Skip to comments.New Zealand terror threat no hoax
Posted on 03/09/2003 9:07:06 PM PST by FairOpinion
Police in New Zealand say they are taking seriously, a letter to a newspaper containing a terrorist threat for citizens in two main cities.
The letter threatens to poison water pipes with cyanide in Auckland and Wellington.
Cinemas are also warned of the possible use of explosives or gas.
New Zealand's counter-terrorism chief, Assistant Commissioner Jon White, says the letter sent to the New Zealand Herald last Tuesday cannot be discounted as a hoax.
He says while the security alert in New Zealand remains low, the public should remain vigilant and report anything suspicious.
I'm not sure -- aren't they by and large against the war? My wife is Australian, and she tells me that New Zealand doesn't have much of a military to speak of. I think they're part of the ANZUS treaty (like NATO, I gather), with the US and Australia. So maybe by attacking NZ, they're attacking us.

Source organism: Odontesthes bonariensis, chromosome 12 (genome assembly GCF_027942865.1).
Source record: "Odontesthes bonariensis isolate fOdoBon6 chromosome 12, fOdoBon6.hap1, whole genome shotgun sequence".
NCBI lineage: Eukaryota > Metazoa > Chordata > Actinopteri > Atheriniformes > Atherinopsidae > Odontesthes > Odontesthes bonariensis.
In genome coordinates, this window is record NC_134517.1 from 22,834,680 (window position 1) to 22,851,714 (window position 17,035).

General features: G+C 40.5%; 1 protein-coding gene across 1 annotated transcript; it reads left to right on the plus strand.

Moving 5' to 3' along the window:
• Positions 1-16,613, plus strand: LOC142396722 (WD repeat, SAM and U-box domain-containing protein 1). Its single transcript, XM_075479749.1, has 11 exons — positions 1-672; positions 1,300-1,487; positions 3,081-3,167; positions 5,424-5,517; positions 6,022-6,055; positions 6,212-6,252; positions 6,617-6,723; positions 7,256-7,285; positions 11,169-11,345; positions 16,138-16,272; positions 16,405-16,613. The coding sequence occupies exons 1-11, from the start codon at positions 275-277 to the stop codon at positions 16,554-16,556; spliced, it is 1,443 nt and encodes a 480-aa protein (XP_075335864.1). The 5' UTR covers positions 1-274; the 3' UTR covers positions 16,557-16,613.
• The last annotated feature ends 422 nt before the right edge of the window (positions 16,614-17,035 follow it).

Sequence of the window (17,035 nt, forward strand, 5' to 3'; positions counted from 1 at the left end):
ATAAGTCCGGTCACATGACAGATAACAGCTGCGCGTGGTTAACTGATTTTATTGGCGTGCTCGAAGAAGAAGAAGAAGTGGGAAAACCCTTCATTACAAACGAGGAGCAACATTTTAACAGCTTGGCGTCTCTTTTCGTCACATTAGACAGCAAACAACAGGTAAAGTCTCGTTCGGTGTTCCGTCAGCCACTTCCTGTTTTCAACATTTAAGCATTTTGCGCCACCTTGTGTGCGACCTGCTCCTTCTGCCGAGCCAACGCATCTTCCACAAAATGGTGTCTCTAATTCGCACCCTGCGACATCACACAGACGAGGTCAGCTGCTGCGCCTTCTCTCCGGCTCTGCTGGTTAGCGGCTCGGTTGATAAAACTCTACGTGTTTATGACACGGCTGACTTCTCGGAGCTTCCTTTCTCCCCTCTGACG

Today In New Zealand News
10/03/2003 04:42 PM
Public health officials are repeating warnings to the public to be careful about the food and water they consume.
A letter sent to the New Zealand Herald newspaper warns of cyanide in home and motel water supplies, explosives and gas in cinemas.
Deputy director general of public health Dr Don Matheson says people should be aware of the taste of what they are eating or drinking.
He says cyanide has an almond flavour and would cause a burning sensation in the mouth.
He said the letter sent to the New Zealand Herald last Tuesday could not be discounted as a hoax.
The security alert in New Zealand remained low, but police asked the public to remain vigilant and report suspicious activity.
White said the letter contained a number of threats, including attacking American, British and Australian interests in New Zealand, a cyanide threat to residential and motel water supplies through a tap, explosive capability and the possible use of gas in a cinema.